The Rav’s explanation is based upon straightforward logic: Hashem gave the prophet Yirmiyahu a heter (permissibility) to ask “eikha,” and in so doing, we, as his heirs, were given the same right on Tisha b’Av to pose this question. In his posthumous work, The Lord is Righteous in All His Ways: Reflections on the Tish’ah be-Av Kinot, Rav Soloveitchik offers a different, yet complementary, response to his query, “What right [do] we have to pose such a question [eikha] to the Almighty?”
The closeness between Ha-Kadosh Baruch Hu [the Holy One blessed be He] and the Jewish people is also strongly reflected in the second kinah we recite on Tish’ah be-Av, “Eikhah atzta ve-appekha” [“How could You rush Your wrath…]. One basic question is asked throughout this kinah, and it is based on one premise, that the relationship between Ha-Kadosh Baruch Hu and Yisrael is the closest that can ever be. It is not that Ha-Kadosh Baruch Hu likes Yisrael, or even loves Yisrael. It is more than that; theirs is a deep, intense relationship that no human being can destroy or even weaken. (This and the following quotation, page 51)
At this juncture, the Rav briefly analyzes the essential nature of the relationship that obtains between Ha-Kadosh Baruch Hu and the Jewish people:
…the relationship between Ha-Kadosh Baruch Hu and Yisrael is all-embracing, all-inclusive, endless, and without limitation. There is an absolute relationship of love between the Jew and Ha-Kadosh Baruch Hu. Nothing can spoil it, nothing can cool it off, nothing can change it. And if it is between the Jew and Ha-Kadosh Baruch Hu, it is certainly between Keneset Yisrael [the transhistorical corporate entity of the Jewish people] and Ha-Kadosh Baruch Hu.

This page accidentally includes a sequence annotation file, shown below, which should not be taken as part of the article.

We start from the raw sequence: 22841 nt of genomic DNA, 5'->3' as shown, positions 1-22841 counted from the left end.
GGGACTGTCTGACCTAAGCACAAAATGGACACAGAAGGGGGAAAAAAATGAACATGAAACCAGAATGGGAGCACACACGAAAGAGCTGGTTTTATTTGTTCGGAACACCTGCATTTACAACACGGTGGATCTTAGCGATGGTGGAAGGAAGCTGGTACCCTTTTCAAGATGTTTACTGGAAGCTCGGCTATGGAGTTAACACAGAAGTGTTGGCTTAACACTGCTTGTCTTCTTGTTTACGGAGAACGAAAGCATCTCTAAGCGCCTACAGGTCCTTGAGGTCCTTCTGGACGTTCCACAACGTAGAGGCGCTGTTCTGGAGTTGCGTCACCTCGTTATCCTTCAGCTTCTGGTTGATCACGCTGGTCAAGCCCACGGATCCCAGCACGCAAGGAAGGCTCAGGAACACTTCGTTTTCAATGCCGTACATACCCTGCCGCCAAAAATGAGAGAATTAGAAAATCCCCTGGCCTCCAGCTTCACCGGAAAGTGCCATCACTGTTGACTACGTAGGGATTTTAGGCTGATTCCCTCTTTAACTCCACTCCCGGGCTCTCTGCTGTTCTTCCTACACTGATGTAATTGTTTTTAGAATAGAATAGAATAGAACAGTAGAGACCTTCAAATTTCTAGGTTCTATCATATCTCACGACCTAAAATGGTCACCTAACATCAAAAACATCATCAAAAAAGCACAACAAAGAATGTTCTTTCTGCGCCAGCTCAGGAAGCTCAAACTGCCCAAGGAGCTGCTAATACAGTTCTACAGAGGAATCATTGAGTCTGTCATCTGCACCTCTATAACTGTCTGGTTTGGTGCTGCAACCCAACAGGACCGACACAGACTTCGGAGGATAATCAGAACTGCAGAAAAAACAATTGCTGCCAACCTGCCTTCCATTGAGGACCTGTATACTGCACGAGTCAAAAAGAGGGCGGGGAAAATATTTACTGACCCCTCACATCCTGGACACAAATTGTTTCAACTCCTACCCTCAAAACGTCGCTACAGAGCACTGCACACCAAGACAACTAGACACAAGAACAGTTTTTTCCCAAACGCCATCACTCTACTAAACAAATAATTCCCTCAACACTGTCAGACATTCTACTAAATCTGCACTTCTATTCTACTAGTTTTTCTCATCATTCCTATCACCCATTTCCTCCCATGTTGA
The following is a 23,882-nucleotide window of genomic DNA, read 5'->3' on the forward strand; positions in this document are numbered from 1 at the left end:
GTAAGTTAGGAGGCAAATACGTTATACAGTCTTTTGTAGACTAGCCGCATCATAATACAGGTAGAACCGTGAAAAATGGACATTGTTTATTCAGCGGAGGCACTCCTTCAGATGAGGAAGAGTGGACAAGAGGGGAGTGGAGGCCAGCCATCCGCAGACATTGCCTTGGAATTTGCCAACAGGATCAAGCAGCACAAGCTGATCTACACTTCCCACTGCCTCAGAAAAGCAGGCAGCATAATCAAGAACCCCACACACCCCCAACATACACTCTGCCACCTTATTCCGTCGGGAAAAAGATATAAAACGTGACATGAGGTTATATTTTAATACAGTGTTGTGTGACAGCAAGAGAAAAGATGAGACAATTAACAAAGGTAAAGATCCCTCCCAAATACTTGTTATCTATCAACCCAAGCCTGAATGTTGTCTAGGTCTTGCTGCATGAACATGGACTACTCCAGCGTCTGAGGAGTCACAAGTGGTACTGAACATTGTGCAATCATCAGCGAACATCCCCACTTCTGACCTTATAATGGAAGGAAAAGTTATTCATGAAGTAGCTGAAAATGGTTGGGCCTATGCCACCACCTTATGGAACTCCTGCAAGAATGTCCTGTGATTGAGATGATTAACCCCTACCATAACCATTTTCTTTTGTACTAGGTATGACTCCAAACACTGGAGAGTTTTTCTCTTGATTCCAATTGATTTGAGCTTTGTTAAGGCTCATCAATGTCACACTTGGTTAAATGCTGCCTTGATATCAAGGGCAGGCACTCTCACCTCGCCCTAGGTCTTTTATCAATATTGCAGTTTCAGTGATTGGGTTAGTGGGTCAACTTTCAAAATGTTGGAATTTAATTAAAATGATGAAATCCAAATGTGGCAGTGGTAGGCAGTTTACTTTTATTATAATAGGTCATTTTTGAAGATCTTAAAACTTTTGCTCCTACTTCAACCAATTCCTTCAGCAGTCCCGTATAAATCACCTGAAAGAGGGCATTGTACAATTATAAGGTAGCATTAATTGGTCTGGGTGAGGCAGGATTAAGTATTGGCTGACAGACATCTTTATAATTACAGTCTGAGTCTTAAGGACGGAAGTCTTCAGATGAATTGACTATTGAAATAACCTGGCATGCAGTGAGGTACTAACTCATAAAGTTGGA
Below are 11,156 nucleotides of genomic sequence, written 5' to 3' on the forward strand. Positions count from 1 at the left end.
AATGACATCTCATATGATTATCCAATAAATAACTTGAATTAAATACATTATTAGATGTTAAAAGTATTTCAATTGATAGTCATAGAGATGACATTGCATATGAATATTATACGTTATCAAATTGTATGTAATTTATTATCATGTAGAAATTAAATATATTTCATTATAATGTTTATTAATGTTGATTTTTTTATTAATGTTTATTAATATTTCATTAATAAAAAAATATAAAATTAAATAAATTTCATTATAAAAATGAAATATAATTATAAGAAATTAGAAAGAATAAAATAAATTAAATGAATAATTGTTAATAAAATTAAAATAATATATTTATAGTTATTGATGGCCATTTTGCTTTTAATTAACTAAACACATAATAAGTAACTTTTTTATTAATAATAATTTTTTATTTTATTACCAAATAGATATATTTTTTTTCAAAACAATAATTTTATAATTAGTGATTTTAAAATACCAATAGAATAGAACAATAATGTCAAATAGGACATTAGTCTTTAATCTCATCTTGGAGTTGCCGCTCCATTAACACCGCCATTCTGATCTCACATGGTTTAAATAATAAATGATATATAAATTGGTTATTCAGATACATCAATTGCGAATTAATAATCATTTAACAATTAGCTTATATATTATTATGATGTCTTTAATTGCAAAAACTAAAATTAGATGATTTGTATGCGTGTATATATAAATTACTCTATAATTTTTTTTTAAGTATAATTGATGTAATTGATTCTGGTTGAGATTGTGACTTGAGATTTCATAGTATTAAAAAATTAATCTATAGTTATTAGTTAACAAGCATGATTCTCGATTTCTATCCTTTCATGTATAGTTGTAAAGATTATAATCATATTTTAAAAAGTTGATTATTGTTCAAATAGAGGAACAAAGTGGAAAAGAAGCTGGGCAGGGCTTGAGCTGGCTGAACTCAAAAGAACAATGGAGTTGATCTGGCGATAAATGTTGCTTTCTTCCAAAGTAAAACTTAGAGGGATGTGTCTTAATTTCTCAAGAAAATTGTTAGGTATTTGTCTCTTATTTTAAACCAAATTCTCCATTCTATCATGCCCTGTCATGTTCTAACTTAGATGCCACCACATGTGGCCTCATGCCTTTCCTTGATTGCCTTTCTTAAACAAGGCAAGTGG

Tisha b’Av is the saddest day of the year. It gives voice to our deepest existential despair and fear as we recount, and re-encounter, the innumerable tragedies that have befallen our people. In the midst of this abject misery, the Rav reminds us that there is always hope for both the individual Jew and Keneset Yisrael ─ yaish tikvah l’Yisrael! ─ for even on this day, all is not lost. Even on this day, when we find ourselves in the throes of national mourning, we can surely rely on the “absolute relationship of love between the Jew and Ha-Kadosh Baruch Hu,” that the Rav describes as “all-embracing, all-inclusive, endless, and without limitation.” These are comforting words indeed ─ words that we surely need to hear.
May Hashem, in His boundless love and mercy for the Jewish people, end the Galut (Exile), bring the Mashiach (Messiah) and rebuild the Beit HaMikdash soon and in our days. V’chane yihi ratzon.
Past drashot may be found at my blog-website: http://reparashathashavuah.org They may also be found on http://www.yutorah.org using the search criteria Etengoff and the parasha’s name.
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*** My audio shiurim for Women on the topics of Tefilah and Tanach may be found at: http://tinyurl.com/8hsdpyd
*** I have posted 164 of Rabbi Soloveitchik’s English language audio shiurim (MP3 format) spanning the years 1958-1984. Please click on the highlighted link.
Talmid of Rabbi Soloveitchik zatzal